For the first time, Fed officials have offered an account that differs significantly from the versions that, for many, have hardened into history.» Read More
U.S. Treasury Secretary Henry Paulson said on Tuesday that a weakened housing market will not have a major impact on the U.S. financial sector, which he described as quite healthy.
U.S. Treasury Secretary Henry Paulson kicked off a three-nation Asian tour in Tokyo on Monday amid turmoil in regional stock markets and the dollar's sudden drop against the yen.
U.S. Treasury Secretary Henry Paulson said on Friday that recent financial market volatility does not necessarily reflect the fundamentals of the U.S. economy, nor those of the developing Chinese economy.
New York Senator and presidential candidate Hillary Clinton told CNBC that this week's market turmoil "should be a real wake-up call for our country" on its foreign debt and fiscal policy.
U.S. Treasury Secretary Henry Paulson said Thursday that China ismoving too slowly to overhaul its currency system and to crack down on copyright piracy, two factors that American businesses blame for the soaring trade deficit with China.
U.S. Treasury Secretary Henry Paulson told lawmakers that the U.S. is seeking benchmarks for actions to open China's economy to more U.S. goods and services.
The U.S. economy is slowing to a steady growth rate that provides a basis for dealing with necessary changes to retirement and health care programs, Treasury Secretary Henry Paulson said today.
The Bush administration on Friday filed a complaint with the World Trade Organization, accusing China of improperly subsidizing its own firms. "Power Lunch" heard from two experts on international trade, who debated whether the filing was smart, hard-edged economic brinkmanship -- or a savvy political move to mollify Congressional Democrats and others who demand White House action on vanishing U.S. manufacturing jobs.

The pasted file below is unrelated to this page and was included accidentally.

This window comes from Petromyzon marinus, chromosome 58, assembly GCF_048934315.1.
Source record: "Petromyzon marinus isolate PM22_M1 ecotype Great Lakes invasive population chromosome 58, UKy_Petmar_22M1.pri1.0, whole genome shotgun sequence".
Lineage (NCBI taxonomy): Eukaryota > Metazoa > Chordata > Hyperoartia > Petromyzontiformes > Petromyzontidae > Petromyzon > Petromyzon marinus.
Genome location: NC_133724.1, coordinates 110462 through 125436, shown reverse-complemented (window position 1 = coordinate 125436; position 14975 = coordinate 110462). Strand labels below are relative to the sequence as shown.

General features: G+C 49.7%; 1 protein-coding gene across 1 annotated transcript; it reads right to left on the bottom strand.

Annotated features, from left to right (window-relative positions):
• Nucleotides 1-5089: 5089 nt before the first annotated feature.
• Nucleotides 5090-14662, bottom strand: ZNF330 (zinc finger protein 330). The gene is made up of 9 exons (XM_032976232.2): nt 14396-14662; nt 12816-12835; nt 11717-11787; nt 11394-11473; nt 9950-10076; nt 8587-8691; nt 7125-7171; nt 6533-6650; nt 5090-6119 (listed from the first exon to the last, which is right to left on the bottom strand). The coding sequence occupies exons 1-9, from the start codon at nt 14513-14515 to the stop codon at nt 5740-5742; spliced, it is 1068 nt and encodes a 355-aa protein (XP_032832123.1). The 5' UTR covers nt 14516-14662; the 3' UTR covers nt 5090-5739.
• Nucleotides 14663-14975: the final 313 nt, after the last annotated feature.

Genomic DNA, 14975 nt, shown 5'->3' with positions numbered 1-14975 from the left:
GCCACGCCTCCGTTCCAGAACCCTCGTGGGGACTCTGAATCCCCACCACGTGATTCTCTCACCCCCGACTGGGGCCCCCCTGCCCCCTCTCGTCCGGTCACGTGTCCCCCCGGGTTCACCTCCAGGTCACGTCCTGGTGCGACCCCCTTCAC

Stocks in the U.S. are pointing lower this morning. The Fed's statement, important economic data and earnings could all drive the markets today. President Bush speaks on the economy on Wall Street and Treasury Secretary Hank Paulson appears before Senate Banking on the Chinese currency issue.
Last week the Secretary of the Treasury, Hank Paulson, was asked if the residential real estate market had bottomed. He refused to answer the question. But as we approach the New Year, that is arguably the biggest question in real estate. The spring season is right around the corner, traditionally the busiest for buying and selling, and many believe it will tell the true story of the state of the market.
As we've told you--CNBC's Carl Quintanilla was part of the crew covering the just ended American-Chinese economic talks in Beijing. His reports appeared on "Squawk Box" (see our earlier post today). Here are his personal and behind the scene comments on the trip. If you're a fan of big cities, you're a fan of Beijing...
U.S. Treasury Secretary Henry Paulson met with Chinese President Hu Jintao in Beijing today, on the second and last day of what has been billed as a long-range "strategic economic dialogue" between the two powerful nations. CNBC’s Carl Quintanilla is traveling along with the U.S. delegation.....
U.S. Treasury Secretary Henry Paulson and other top American officials are in Beijing this morning for trade talks, appealing to Chinese leaders to help preserve U-S support for free trade. CNBC’s Carl Quintanilla is following all the developments closely and updated the “Squawk Box” crew this morning, also from Beijing.
The Democrats are putting a lot of pressure on President George W. Bush and his administration to force changes in China’s trade and monetary policies. Treasury Secretary Henry Paulson and Federal Reserve Chairman Ben Bernanke are visiting the Asian giant this week, and they’ve arrived with a list of demands for the Chinese government.
China posted a trade surplus of $22.9 billion in November, raising the stakes before a high-level U.S. delegation arrives in Beijing for talks expected to focus on the political repercussions of the swelling surplus.
CNBC's Maria Bartiromo had an exclusive interview with U.S. Treasury Secretary Henry Paulson this morning. He gave his take on today’s jobs report, the weak U.S. dollar and his upcoming trip to China. Paulson said the jobs report was “good news.” Even more importantly, though, was the fact that job creation was leading to wage growth.